Today, Jeffrey collaborates with  Atriel co-founder Jake Rasmussen to create new volume shapes and clusters. “When I draw out the shapes I want designed it’s to fill a specific need. I can take the wall and drastically change the fill of that wall with volumes.” Together, Jeffrey and Rasmussen devised shapes that can be used in what Jeffrey refers to as Volume Trains: small triangular shapes that differed slightly in angle but were similar enough to fit flush against each other in endless orientations. Jeffrey explains the allure of Volume Trains to setters, “There are only so many moves and patterns we can set [on a climbing wall], but volumes change that.”   

This idea of using multiple volumes to create one large feature for a wall spurred Rasmussen’s creative process, allowing him to conjure a large image which he could break down into a series of volumes. Rasmussen is thrilled with the challenge of creating custom pieces with a specific wall in mind, but is passionate that the future of volumes lays in their versatile applications.

Beyond the ability for volumes to change a wall’s geometry, multiple volumes create an entirely new palette for setters to work with. They also have the added benefit of increasing a wall’s longevity by seeing most of the wear, and being easily replaceable. Volumes, like climbing holds, are attached to the wall using the existing t-nuts and are reinforced with set screws– a screw used to secure the attachment to the wall. As volumes have gotten bigger, new measures and precautions have been invented to maintain the volume’s structural integrity.

Rasmussen’s background is in carpentry, and he worked with Jeffrey to add an extra margin of safety to his volumes by mounting a cable to large volumes which can attach to the walls. Older gyms with concrete walls cannot use set screws and are thus forced to use longer (more expensive) 3/8 bolts to reach the wall’s t-nuts. Due to this limitation, older gyms are slower to adopt volumes because they cannot be properly mounted in an economical way.

While artificial climbing holds propelled the sport of indoor climbing in the 1990s and 2000s, look at any recent competition and it’s obvious that volumes are pushing an entirely new level of athleticism and performance. It is not any volume alone that makes this geometric structure an innovation in climbing, but rather the mindfulness and artistry needed to create a mosaic of volumes into cohesive and yet interesting terrain. The designer of Momentum’s walls, Brendan Nicholson, says that volumes eased the transition into Millcreek’s steep terrain by allowing setters to, in essence, adjust the climbing angle.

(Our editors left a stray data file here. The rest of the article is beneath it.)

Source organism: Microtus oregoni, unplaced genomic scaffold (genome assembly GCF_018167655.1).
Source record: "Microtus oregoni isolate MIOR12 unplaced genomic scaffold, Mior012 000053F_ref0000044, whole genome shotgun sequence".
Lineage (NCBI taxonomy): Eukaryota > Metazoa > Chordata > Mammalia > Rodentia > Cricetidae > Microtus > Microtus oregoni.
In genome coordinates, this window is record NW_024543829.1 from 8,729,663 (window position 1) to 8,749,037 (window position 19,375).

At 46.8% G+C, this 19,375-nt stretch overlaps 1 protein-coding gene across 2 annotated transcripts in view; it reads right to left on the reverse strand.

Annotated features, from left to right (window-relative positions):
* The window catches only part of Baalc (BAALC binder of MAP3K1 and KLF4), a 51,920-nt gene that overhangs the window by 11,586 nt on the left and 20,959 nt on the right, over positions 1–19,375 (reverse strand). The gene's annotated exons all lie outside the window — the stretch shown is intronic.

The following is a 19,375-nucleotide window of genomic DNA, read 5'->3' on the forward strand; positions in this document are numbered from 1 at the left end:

Since their inception, volumes have been literally reshaping the climbing industry. Whether plastic or wood, these large innovative shapes are manipulating climbing gym walls angles, and are even being used as holds themselves! Volumes give the setters and thus the gym members entirely new terrain with each new set. Many gyms today nest the budget of volumes within their hold budget, but if a gym’s walls can be seen as a canvas, then volumes are the beginning of the painting process.



Atriel Volumes (@atriel_volumes) • Instagram Photos and Videos.” https://www.instagram.com/atriel_volumes/

“Climbing Hold.” Wikipedia. Wikimedia Foundation. https://en.wikipedia.org/wiki/Climbing_hold

“Evolution of The Climbing Hold.” News and Advice for the Indoor Climbing Industry. Climbing Business Journal, 25 May 2016. http://www.climbingbusinessjournal.com/evolution-of-the-climbing-hold/

“History.” History. EGrips. https://www.e-grips.com/t-history.aspx

Librande, Andy. “Build a Triangle Wood Volume for Your Climbing Wall.” The Home Climbing Wall Resource Tips, Tricks, and Inspiration for Home Woodies. 11 Mar. 2012. http://andylibrande.com/homeclimbingwall/2012/03/build-a-triangle-wood-volume-for-your-climbing-wall/

Samet, Matt. The Climbing Dictionary: Mountaineering Slang, Terms, Neologisms, & Lingo: An Illustrated Reference to More than 650 Words. Seattle, WA: Mountaineers, 2011. Print.